Many others have expressed the strong desire for more integration between Dorico and Cubase. To me the idea of transferring MIDI or XML files assumes one is the kind of composer who hears everything and just notates it. That’s not me. I have to try an initial idea in notation, then audition it, then make changes because what I hear is not quite what I want. It’s a constant, repetitive cycle for me.

Perhaps for me the solution is not export and import, it’s a simultaneous process with both Dorico and Cubase at the same time, using each for it’s strengths.

I have no idea if this would work, but I’m thinking about it. I left Cubase behind with version 9.5, but 10 introduced high-res support, and since I now have two 4k displays that are identical (I didn’t have a single one three months ago) I might want to upgrade if I decide to try it out.

Comments appreciated.

It would be nice if one could retain the best of both worlds by having a DAW (hopefully not just Cubase but Logic as well :slight_smile:) and Dorico directly “talk” to each other via some sort of enhanced, super-charged, new “rewire” protocol, etc. but where changing something in one program affects the other in some way (and I know another thread has also mentioned the idea of a Dorico “plug-in” for notation). This way those of us used to micro-tweaking a mock-up in a DAW can continue to do so, but connect it to Dorico for notation. If this was offered I might even consider switching to Cubase (even as a long-time Logic user) if needed :slight_smile:

Barring this, I DO think that NotePerformer feels somehow like the “future” of notation playback if there were some way to improve the depth of sound playback and the diversity of algorithms beyond more classically-oriented scores. It’s just so “idiot-proof” to use and is such an excellent trade-off vs. the time I’m finding it’s taking to try and program Dorico with my other virtual instruments. I’d be curious if Dorico might have plans down the line to integrate some sort of automatic expression with an enhanced built-in library similar to what Note Performer has done, since many who use notation don’t necessarily have the computer-programmer mindset (or patience!) to tweak our libraries along the lines of what’s lately been suggested, Expression Map-wise, etc., which requires some serious “down in the weeds” thinking.

As far as the NotePerformer “look ahead” feature making it hard to do step or realtime MIDI input, maybe there would be some way to temporarily turn off the “look ahead score interpretation” when you’re recording/entering something in, similar to the “Low Latency Mode” button in Logic Pro (where invoking it turns off all plugins, reducing system latency when you record but - of course - also temporarily bypassing the overall sound of your mix until you turn it off again).

  • D.D.

Once these signals are connected, more instruments will come about that can better sort options automatically.

  1. Time Singature
  2. Key Signature
  3. Tempo/bpm
  4. Anything else helpful that the VST protocol has to offer.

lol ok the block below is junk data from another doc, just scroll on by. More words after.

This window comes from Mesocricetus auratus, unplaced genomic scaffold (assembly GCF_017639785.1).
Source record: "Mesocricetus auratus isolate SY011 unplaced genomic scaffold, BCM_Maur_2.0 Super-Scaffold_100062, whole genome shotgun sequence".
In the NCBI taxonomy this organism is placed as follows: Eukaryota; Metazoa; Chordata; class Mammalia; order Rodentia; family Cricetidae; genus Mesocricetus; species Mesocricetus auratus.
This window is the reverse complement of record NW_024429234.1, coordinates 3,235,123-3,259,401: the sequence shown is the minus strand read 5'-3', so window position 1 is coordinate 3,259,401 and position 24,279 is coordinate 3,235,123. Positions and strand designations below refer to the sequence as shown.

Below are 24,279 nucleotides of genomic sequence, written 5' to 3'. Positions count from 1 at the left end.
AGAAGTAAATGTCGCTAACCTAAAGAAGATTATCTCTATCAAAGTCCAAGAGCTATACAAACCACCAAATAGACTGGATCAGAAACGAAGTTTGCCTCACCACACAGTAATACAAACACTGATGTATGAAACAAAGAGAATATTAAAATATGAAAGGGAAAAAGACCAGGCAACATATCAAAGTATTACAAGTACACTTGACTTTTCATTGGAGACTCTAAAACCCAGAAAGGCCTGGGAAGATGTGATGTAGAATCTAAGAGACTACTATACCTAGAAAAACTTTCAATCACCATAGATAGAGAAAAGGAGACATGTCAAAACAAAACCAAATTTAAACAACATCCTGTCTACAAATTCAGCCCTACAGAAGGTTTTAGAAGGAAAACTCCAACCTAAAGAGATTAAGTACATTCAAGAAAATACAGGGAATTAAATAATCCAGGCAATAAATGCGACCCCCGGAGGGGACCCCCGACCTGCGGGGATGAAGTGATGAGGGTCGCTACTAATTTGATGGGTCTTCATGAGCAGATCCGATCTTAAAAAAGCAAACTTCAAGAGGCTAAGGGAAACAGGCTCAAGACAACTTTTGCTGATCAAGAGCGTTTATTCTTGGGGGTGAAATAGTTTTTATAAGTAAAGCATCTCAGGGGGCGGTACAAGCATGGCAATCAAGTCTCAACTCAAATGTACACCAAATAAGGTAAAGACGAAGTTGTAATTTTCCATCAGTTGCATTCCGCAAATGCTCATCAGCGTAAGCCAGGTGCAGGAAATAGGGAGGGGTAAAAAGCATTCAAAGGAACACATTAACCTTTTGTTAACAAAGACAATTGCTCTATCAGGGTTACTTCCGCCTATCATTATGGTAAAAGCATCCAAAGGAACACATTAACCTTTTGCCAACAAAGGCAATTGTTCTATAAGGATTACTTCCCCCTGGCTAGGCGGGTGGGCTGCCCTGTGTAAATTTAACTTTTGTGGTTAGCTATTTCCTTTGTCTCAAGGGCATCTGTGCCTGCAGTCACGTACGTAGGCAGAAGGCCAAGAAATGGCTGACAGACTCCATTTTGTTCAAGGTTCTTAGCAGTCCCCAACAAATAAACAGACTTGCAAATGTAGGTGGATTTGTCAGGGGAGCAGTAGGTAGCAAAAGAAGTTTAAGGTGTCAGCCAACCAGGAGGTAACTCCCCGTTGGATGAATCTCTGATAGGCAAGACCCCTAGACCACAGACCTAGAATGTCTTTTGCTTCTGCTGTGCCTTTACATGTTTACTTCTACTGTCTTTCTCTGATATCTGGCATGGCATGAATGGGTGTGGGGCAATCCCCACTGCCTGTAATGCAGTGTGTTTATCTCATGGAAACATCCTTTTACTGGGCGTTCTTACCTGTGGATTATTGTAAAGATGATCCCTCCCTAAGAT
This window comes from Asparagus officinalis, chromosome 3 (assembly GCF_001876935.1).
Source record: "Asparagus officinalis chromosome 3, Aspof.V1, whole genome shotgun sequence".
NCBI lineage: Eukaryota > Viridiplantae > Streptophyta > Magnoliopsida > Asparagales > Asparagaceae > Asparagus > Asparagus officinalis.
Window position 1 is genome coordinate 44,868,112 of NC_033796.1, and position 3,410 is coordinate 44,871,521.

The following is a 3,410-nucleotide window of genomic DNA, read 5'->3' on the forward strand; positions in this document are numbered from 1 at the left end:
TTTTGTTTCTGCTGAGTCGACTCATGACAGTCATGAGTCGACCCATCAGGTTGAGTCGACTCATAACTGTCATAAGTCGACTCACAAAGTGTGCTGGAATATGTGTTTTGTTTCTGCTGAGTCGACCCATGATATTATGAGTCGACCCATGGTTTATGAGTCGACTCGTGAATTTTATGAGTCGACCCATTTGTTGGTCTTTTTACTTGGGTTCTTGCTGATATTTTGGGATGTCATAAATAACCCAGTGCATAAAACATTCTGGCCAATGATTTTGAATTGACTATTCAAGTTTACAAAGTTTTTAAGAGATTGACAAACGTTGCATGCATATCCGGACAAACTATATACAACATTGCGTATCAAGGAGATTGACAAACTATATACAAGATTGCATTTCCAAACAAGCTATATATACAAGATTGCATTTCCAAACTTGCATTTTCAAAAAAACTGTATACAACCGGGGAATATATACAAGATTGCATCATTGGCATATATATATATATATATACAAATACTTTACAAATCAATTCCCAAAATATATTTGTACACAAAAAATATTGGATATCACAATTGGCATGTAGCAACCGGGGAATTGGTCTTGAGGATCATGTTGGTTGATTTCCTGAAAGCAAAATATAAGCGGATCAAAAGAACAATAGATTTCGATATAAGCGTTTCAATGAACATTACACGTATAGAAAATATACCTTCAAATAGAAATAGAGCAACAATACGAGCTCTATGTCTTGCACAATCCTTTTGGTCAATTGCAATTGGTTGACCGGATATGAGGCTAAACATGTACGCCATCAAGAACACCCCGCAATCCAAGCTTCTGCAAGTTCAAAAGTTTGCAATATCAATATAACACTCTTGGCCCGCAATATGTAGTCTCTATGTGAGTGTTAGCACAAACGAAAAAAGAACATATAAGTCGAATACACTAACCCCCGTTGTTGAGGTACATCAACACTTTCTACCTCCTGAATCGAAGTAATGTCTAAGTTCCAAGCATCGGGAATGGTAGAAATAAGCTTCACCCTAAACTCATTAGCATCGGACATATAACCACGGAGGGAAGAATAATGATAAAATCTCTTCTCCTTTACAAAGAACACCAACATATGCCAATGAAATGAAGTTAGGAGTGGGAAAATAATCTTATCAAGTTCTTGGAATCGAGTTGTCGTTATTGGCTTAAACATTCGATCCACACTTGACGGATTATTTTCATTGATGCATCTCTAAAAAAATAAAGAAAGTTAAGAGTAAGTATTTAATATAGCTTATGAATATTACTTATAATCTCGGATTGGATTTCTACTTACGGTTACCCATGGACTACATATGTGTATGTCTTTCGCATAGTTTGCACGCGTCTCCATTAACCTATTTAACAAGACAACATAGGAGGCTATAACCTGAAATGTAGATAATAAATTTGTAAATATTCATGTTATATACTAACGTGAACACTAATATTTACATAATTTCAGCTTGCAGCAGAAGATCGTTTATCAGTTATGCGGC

Note Performer won’t need the delay anymore to attempt to ‘calculate’ these things on its own.

HALion, and other sound engines with scripting abilities can use that data to make more, and better choices out of the box.


For a bowed string player…sometimes we want a dot over a note to mean staccato, sometimes it should mean martele, and so on. In general, tempo is what a musician uses to choose what that dot means. Often the time signature can play a role in the better articulation for that dot. Sometimes velocity or level of aggression comes into play. If the dot also lives under a slur it can give yet more hints, Etc. Expression maps can also stack even more clues to help the plugin’s scripts make smarter choices, through attaching events to instructions like Dolche, Rubato, and so forth.

The same goes for using alternate tuning schemes. If one wants to use just tuning, then the plugin needs to know the key signature so it can make adjustments if that changes. Yes, there are ‘work-arounds’ to use CCs and what not to convince a plugin to bounce to a channel that has the proper tuning set and ready…but the way expression maps work…we end up having to duplicate a LOT of entries in our expression maps, but with that one extra node (a good xml editor can help automate some of this, but even so, it’s a lot of work).


Once those VST pins are wired, and Dorico keeps that information updated in all the plugins as a score plays, library developers can use the scripting abilities of their plugins, and get to work sorting and building intelligent expression maps and marry those to scripts in the plugin.

It’ll take time though! Making scripts to rough in the choices might be relatively simple for someone who is quite intimate with the library and knows the samples and parameters provided inside and out, but running lots of scores though it, for various styles/tempos/grooves and tweaking it out will take loads of time. Note Performer has been working on theirs for many many years now. It didn’t just happen over night.